Published: 29 September 2022
American Journal of Epidemiology; https://doi.org/10.1093/aje/kwac164
Arterial blood oxygen saturation measured by pulse oximetry (SpO2) may be differentially less accurate for people with darker skin pigmentation, which could potentially affect COVID-19 treatment course. We analyzed pulse oximeter accuracy and association with COVID-19 treatment outcomes using electronic health record (EHR) data from Sutter Health, a large, mixed-payer, integrated healthcare delivery system in northern California, United States (US). We analyzed two cohorts: (1) 43,753 concurrent arterial blood gas (ABG) oxygen saturation (SaO2)/SpO2 measurement pairs taken January 2020-February 2021 for Non-Hispanic white (NHW) or Non-Hispanic Black/African American (NHB) adults, and (2) 8,735 adults who went to the emergency department (ED) with COVID-19 July 2020-February 2021. Pulse oximetry systematically overestimated blood oxygenation by 1% more in NHB individuals than in NHW individuals. For people with COVID-19, this was associated with lower admission probability (-3.1 percentage-points), dexamethasone treatment (-3.1 percentage-points), and supplemental oxygen treatment (-4.5 percentage-points), as well as increased time-to-treatment: +37.2 minutes before dexamethasone initiation and +278.5 minutes before initiation of supplemental oxygen. These results call for additional investigation of pulse oximeters, and suggest that current guidelines for development, testing, and calibration of these devices should be revisited, investigated, and revised.
Published: 28 September 2022
American Journal of Epidemiology; https://doi.org/10.1093/aje/kwac167
Published: 26 September 2022
American Journal of Epidemiology; https://doi.org/10.1093/aje/kwac168
This study aimed to examine the associations of increases in the duration of education with back pain using the exogenous variation generated by the English schooling reforms of 1947 and 1972. We analyzed cross-sectional data derived from nine waves (waves 1–9; 2002–2019) of the English Longitudinal Study of Ageing. An instrumental variables regression using two-stage least squares with the two-way cluster-robust standard error was used. The mean severity of back pain, measured using the Numerical Rating Scale, was used as the outcome. A total of 22,868 observations from 5,070 participants were included (the 1947 reform = 16,565 observations from 3,231 participants, mean age = 74.5; the 1972 reform = 6,303 observations from 1,839 participants, mean age = 59.3). The schooling reforms significantly extended years of school attendance by a mean of 0.57 years for the 1942 reform cohort and 0.66 years for 1972 reform cohort. For participants born within ±5 years of the pivotal cohorts, an additional year of education decreased the severity of back pain by 0.78 points (95% confidence interval, 0.65–0.92) for the 1972 reform cohort. Our finding underscores the importance of the length of education in the reduction of back pain in middle-aged individuals.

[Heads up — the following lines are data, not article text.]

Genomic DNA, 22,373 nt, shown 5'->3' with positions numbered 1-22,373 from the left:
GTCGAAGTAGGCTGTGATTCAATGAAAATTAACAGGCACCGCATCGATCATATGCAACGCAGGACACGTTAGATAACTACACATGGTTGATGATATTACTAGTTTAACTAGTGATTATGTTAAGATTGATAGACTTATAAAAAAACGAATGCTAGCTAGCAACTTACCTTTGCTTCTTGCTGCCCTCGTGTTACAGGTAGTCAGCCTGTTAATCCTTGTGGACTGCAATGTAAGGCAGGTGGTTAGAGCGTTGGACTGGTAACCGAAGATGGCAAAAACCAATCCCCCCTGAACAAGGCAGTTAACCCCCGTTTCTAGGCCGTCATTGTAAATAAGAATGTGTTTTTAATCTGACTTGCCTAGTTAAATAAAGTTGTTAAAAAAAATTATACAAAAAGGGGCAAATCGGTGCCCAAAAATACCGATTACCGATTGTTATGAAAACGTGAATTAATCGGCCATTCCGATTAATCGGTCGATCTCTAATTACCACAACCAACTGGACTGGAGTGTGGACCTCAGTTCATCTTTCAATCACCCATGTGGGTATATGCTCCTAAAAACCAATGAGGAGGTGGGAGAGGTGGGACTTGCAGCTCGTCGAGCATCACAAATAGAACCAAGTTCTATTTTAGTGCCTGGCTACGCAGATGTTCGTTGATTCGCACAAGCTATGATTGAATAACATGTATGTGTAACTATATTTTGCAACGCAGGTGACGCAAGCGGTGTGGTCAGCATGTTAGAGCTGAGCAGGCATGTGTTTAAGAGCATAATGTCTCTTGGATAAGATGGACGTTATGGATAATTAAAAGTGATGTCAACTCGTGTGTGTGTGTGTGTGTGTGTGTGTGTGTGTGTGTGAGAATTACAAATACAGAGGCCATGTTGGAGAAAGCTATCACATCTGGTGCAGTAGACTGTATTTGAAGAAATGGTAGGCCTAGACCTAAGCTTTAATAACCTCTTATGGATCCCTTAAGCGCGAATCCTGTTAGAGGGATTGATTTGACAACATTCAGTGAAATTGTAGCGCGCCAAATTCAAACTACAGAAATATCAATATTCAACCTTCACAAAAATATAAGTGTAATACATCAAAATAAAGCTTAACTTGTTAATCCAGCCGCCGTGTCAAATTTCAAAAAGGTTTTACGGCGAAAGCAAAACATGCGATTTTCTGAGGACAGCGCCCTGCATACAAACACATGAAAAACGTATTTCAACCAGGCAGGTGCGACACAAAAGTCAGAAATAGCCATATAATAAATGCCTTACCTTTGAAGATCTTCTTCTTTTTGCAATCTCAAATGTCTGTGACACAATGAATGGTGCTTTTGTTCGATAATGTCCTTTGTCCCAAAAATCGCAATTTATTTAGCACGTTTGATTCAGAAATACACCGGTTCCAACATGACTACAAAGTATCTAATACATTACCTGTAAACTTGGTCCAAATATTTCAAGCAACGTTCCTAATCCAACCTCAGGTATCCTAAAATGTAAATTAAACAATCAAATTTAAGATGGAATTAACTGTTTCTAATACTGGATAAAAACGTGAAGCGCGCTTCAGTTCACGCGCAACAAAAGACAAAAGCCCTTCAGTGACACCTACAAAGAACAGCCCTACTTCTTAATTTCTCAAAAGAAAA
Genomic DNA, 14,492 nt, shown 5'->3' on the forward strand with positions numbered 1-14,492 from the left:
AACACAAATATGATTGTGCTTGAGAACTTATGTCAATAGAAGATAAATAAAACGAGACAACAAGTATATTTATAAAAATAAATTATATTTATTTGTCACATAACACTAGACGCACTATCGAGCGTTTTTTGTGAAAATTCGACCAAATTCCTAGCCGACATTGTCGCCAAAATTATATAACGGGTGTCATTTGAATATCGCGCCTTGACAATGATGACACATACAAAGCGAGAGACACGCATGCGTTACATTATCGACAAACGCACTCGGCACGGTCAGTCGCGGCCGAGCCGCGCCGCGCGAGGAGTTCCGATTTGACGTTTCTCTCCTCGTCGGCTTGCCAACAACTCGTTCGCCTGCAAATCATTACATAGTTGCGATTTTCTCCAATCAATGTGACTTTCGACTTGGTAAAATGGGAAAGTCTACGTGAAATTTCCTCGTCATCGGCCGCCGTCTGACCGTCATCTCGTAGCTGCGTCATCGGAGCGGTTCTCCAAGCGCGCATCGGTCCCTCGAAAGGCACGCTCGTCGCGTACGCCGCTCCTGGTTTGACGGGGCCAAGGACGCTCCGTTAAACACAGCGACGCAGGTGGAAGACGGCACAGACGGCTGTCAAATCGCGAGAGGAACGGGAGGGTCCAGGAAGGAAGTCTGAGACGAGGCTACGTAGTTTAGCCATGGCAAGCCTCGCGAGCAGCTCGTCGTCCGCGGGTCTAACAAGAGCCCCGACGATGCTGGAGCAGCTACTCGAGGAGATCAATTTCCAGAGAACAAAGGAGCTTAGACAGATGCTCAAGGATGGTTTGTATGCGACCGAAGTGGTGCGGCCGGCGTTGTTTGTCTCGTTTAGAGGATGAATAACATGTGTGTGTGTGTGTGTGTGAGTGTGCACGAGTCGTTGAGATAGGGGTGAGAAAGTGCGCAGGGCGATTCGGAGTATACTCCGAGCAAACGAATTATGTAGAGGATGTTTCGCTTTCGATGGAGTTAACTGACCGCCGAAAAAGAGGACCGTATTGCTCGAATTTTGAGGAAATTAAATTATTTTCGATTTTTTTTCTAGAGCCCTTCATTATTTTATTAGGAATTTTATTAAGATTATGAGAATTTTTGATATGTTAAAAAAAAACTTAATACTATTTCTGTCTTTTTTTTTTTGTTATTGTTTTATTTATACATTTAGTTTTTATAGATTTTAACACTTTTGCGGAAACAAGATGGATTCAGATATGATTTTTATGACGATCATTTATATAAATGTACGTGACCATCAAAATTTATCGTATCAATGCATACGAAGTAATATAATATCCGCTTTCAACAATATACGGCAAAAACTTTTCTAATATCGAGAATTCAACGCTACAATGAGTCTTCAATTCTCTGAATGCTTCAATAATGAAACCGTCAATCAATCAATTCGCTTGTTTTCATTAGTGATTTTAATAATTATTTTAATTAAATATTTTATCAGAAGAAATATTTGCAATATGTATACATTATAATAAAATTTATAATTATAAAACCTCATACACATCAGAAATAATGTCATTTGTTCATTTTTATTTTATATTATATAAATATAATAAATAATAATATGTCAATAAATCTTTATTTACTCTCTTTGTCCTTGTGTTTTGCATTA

Published: 21 September 2022
American Journal of Epidemiology; https://doi.org/10.1093/aje/kwac166
Little research has investigated the long-term relationship between low wages and memory decline, despite the growing share of low-wage workers in the US labor market. Here, we examine whether cumulative exposure to low wages over 12 years in midlife is associated with memory decline in later life. Using 1992-2016 data from the Health and Retirement Study, we analyzed data from 2,879 individuals born 1936-1941 using confounder-adjusted linear mixed-effects models. Low-wage was defined as hourly wage lower than two-thirds of the federal median wage for the corresponding year and categorized into ‘never’, ‘intermittent’, and ‘sustained’ based on wages earned from 1992-2004. Memory function was measured at each visit from 2004-2016 by a memory composite score. The confounder-adjusted annual rate of memory decline among ‘never’ low-wage earners was -0.12 standard units, 95% CI: [-0.13, -0.10]. Compared with this, memory decline among workers with sustained earning of low midlife wages was significantly faster (βtime*sustained:-0.014, 95% CI: [-0.02, -0.01]), corresponding to an annual rate of -0.13 standard units for this group. Sustained low-wage earning in midlife was significantly associated with a downward trajectory of memory performance in older age. Enhancing social policies to protect low-wage workers may be especially beneficial for their cognitive health.